Opinion

Heat: The Silent Killer

“The design aims to provoke the realisation of a limited – yet crucial – sense of agency and responsibility in the form of minor interventions for adaptation to unprecedented climatic conditions.”

'Caged comfort' by Christopher Sebela, via Flickr Commons.

Ben Lang, Master of Interaction Design and Electronic Arts Candidate talks about his interactive art project calledThe Silent Killer, and how he was inspired by SEI’s SSSHARC funded Pop-Up Research Lab project; ‘The Anastasia Project: Communicating heat & climate vulnerability through performance.’ The project explored the real-life impacts of heatwaves as well as the theoretical problems which come from communicating academic research of shock climate events to non-academic audiences such as policy makers, community organisations, and the general population.

My project aims to highlight perspiration and evaporation as the body’s most vital cooling mechanism. It takes inspiration from recent research by Dr Ollie Jay and the Thermal Ergonomics Laboratory that reveals a complexity of risk-factors in predicting the potential for heat-related stress. Tackling the misconception that temperature is the only indicator, the research sought to reveal practical and potentially lifesaving techniques, and shows that increasing evaporative potential – by using a fan to increase air flow, or by wetting the skin’s surface – is often the most effective way to avoid heat-related stress. This is especially relevant as heat waves will increase in severity due to climate change. The death toll related to heat waves is often underestimated, provoking the title, “The Silent Killer,” borrowed from a 2016 report by the Climate Council.1

The interactive artwork has been designed as an immersive experience for both exhibition and as part of a performance. It operates as an imaginative model to reveal invisible processes, humbling the participant as they are positioned within a complex and chaotic system that is somewhat beyond their control. The design aims to provoke the realisation of a limited – yet crucial – sense of agency and responsibility in the form of minor interventions for adaptation to unprecedented climatic conditions. The ‘messenger’ then, in the words of performance theorist Carl Lavery, takes the form of “…a sensation, a materiality… a participatory play of movement and light, through a corporeal gesture, a type of thinking, then, done by, between and on bodies”.2 The body and our senses are here framed as an integral aspect of our cognition, supporting knowledge through direct experience.

A key piece of aesthetic inspiration was Schlieren imaging, a technique using parabolic mirrors to refocus light for the study of aerodynamic effects. The artwork is thus a projection that embeds the effect as an ambient or environmental constant in the same world as the participant, drawing upon the particular qualities of the performance context as a space that promotes reflection and focus. It is the mix of the real and the fantasy which evokes “something which is neither theatre nor film, but partakes of the evanescent reality of dreams”.3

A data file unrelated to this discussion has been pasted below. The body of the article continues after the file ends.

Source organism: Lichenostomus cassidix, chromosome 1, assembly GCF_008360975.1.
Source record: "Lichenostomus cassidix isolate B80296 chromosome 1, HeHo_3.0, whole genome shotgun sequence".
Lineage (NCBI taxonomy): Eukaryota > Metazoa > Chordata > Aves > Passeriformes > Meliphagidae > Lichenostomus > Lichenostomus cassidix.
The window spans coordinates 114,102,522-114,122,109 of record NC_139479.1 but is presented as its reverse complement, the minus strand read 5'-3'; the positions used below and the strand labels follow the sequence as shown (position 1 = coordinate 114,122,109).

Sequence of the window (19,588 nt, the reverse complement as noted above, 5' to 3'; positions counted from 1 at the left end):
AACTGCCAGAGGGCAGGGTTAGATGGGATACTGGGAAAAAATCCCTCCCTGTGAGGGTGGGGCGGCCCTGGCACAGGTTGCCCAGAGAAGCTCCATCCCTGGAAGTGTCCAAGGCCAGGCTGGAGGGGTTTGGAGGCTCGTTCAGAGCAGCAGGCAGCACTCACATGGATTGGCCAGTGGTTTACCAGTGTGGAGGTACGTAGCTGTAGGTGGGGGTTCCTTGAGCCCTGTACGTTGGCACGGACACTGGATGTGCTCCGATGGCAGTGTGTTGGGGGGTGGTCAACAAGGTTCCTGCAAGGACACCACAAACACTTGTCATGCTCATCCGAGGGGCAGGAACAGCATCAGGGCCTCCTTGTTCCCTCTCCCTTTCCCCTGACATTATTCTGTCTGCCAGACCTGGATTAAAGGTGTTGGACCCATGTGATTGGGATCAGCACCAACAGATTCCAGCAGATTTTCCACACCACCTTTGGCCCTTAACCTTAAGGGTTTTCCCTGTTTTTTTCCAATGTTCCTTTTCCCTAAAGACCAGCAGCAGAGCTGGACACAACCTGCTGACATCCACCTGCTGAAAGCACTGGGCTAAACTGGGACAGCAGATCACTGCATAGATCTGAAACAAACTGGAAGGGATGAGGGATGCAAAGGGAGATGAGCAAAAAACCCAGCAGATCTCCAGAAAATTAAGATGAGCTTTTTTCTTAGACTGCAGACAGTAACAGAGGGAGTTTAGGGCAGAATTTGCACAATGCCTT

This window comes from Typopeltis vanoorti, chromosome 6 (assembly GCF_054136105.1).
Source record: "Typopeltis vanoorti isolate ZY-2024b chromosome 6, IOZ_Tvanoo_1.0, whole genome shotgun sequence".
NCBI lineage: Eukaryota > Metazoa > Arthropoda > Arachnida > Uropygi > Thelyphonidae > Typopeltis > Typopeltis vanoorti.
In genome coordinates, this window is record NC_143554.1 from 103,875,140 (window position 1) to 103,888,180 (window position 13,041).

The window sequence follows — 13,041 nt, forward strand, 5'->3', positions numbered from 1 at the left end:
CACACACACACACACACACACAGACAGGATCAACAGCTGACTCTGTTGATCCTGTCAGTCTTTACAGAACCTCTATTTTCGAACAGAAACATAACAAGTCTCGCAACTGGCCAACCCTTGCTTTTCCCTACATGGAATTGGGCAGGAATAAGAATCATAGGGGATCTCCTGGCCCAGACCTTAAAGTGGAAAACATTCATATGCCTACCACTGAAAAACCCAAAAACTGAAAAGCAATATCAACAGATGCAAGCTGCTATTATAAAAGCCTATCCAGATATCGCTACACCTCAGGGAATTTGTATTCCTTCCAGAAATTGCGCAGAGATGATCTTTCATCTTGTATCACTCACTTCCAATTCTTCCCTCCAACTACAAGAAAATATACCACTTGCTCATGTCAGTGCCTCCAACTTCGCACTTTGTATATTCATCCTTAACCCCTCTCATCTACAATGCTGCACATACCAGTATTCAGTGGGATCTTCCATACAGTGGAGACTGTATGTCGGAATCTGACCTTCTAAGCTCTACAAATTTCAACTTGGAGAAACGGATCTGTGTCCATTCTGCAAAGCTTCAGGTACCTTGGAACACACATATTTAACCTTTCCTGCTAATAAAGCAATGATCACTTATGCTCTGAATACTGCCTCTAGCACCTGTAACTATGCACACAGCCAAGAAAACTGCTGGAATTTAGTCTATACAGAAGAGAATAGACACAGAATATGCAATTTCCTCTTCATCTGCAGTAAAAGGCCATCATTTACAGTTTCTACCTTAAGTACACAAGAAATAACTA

The first iteration of the project utilised a particle system built in Processing, spawning from a real-time silhouette produced with the Microsoft Kinect. A ‘boundary layer’ was modelled as a force on the skin’s surface, affected by ambient temperature and air flow. The water or sweat ‘particles’ undergo a state change from liquid to vapor, releasing energy as ‘heat’ as they “[diffuse] across the boundary layer and into the surrounding air”.4

The research project then drew insights from participant’s subjective experiences, revealing how the aesthetic outcomes influence interpretations. Further development of the prototype is intended for its inclusion in the ‘Anastasia project’ later this year, in collaboration with Michelle St Anne, Artistic Director of the Living Room Theatre. In this context, it will further explore a blurring of the boundaries between observer and participant, extending the existing nature of the Living Room Theatre’s interactive, intimate, and spatially dynamic productions.

Find out more about the Ben’s artwork here.

References 

1. Climate Council of Australia. (2016). The silent killer: Climate change and the health impacts of extreme heat. To access, click here.
2. Lavery, C. (2016). Participation, Ecology, Cosmos. Reframing Immersive Theatre: The Politics and Pragmatics of Participatory Performance. London: Palgrave Macmillan, p. 310.
3.  Virmaux, (1966). Cited in; Dixon, S. (2007). Digital Performance: A History of New Media in Theater, Dance, Performance Art, and Installation. Cambridge, MA: MIT Press. Cited in Dixon, 2007, p. 337).
4. Cramer, M. N., & Jay, O. (2016). Biophysical aspects of human thermoregulation during heat stress. Autonomic Neuroscience, 196, 3-13.


Ben Lang is an emerging artist and interaction designer. He completed his Honours in Visual Arts at Sydney College of Arts in 2013, where he developed an interest in the emergent patterns of nature, complex systems and generative art. This year, he will complete his Masters in Interaction Design and Electronic Arts. He was invited to join the Anastasia project as part of his capstone research project.